Some time ago we dedicated an article to the frumentarii and agentes in rebus, who constituted what we might consider the Roman Empire’s secret services, although in reality that body performed more functions – including postal and supply duties – because, after all, we’re talking about another era. Julian the Apostate abolished it, leaving only seventeen agents and assigning the bulk of espionage work to slaves, but in the Eastern Roman Empire it persisted until the late 7th century, coexisting with another institution that would be the equivalent of an intelligence section: the Scrinium Barbarorum or Bureau of Barbarians.

Barbarian (βάρβαρος) is a term that since the 5th century BC was used in Greece to refer to foreigners who had no relation to Greek culture and language, later expanded to include those peoples who did not know freedom and lived under monarchies and empires. This highlighted the superiority of the Greek world over others, from Egyptians to Persians through Jews, Syrians, Gauls, and Carthaginians. For this reason, the Romans later adopted it, obviously excluding themselves, and thus sublimated Greco-Latin classical culture above others.

From the 3rd century AD, barbarians began to flow towards the West, crossing imperial borders and becoming so widespread that Emperor Caracalla had no choice but to promulgate the Constitutio Antoniniana, an edict granting citizenship to all free inhabitants of the Roman Empire. This forced an adaptation of the administration to control this condition and address the specific issues posed by such people.

The barbarian invasions between the 1st and 5th centuries AD
The barbarian invasions between the 1st and 5th centuries AD. Credit: Ewan ar Born / Wikimedia Commons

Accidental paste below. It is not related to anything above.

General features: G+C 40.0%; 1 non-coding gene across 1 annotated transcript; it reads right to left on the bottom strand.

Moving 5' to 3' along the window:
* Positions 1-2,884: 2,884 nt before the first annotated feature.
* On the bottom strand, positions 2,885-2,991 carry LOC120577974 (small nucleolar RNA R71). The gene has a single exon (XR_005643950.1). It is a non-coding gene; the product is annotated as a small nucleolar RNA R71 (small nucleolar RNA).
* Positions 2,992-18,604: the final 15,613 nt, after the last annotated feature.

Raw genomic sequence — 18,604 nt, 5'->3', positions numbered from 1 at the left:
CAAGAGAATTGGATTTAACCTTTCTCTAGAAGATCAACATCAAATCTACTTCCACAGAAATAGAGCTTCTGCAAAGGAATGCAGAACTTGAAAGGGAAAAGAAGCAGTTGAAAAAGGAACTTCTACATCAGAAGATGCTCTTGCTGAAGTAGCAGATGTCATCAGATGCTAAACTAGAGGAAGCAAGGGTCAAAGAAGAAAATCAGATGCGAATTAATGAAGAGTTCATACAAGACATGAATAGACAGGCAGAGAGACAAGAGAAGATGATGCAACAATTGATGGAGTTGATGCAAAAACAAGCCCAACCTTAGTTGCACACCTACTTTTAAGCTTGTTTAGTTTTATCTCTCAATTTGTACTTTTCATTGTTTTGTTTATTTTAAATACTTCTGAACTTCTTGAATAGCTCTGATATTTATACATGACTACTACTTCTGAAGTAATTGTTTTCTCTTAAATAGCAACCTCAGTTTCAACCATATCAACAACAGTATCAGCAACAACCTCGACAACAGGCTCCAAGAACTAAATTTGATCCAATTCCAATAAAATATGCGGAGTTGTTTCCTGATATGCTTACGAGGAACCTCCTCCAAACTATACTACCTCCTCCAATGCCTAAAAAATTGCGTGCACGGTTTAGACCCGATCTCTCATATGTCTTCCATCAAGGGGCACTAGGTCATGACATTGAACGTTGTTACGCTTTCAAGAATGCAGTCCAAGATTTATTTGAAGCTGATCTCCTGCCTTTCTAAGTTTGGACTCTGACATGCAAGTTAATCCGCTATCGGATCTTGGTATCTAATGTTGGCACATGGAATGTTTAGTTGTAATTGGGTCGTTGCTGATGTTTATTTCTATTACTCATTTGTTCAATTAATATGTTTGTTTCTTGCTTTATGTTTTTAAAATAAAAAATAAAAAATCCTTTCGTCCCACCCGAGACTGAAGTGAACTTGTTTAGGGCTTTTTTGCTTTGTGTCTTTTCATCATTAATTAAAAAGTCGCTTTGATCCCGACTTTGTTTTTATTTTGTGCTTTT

The department responsible for this was the aforementioned Scrinium Barbarorum, whose name appears for the first time in the Notitia Dignitatum, a document of the Roman chancellery detailing the administrative organization of the two empires, the Western and the Eastern. It explains that this office was divided into four sections, each led by a subadiuva or secretary under the orders of the magister officiorum (a kind of chancellor or general superintendent).

The magister officiorum was in charge of the Sacra Scrinia, which grouped several more administrative departments, such as the Scrinium Memoriae, the Scrinium Epistolarum, the Scrinium Libellorum, and the Scrinium Dispositionum. They were the managers of bureaucracy, paperwork, as they were responsible for drafting official notifications, processing requests and queries, organizing files, classifying reports, accrediting appointments, preparing judicial resources before the emperor, designing his agenda, etc.

Given that the information provided in the Notitia dignitatum refers to the Eastern Roman Empire, it is understood that the scope of competence of these subadiuvae was the dioceses of Asiana, Pontus, the East (later united in the praefectura Oriens), and the set formed by Thrace and Moesia (later converted into the praefectura Illyricum).

Administrative distribution of dioceses and prefectures in the Western and Eastern empires
Administrative distribution of dioceses and prefectures in the Western and Eastern empires. Credit: Claude Zygiel / Wikimedia Commons

Therefore, the Scrinium Barbarorum would also perform specific diplomatic functions, such as protocol or the translation of ambassadors; in short, everything related to the barbarians that gave it its name.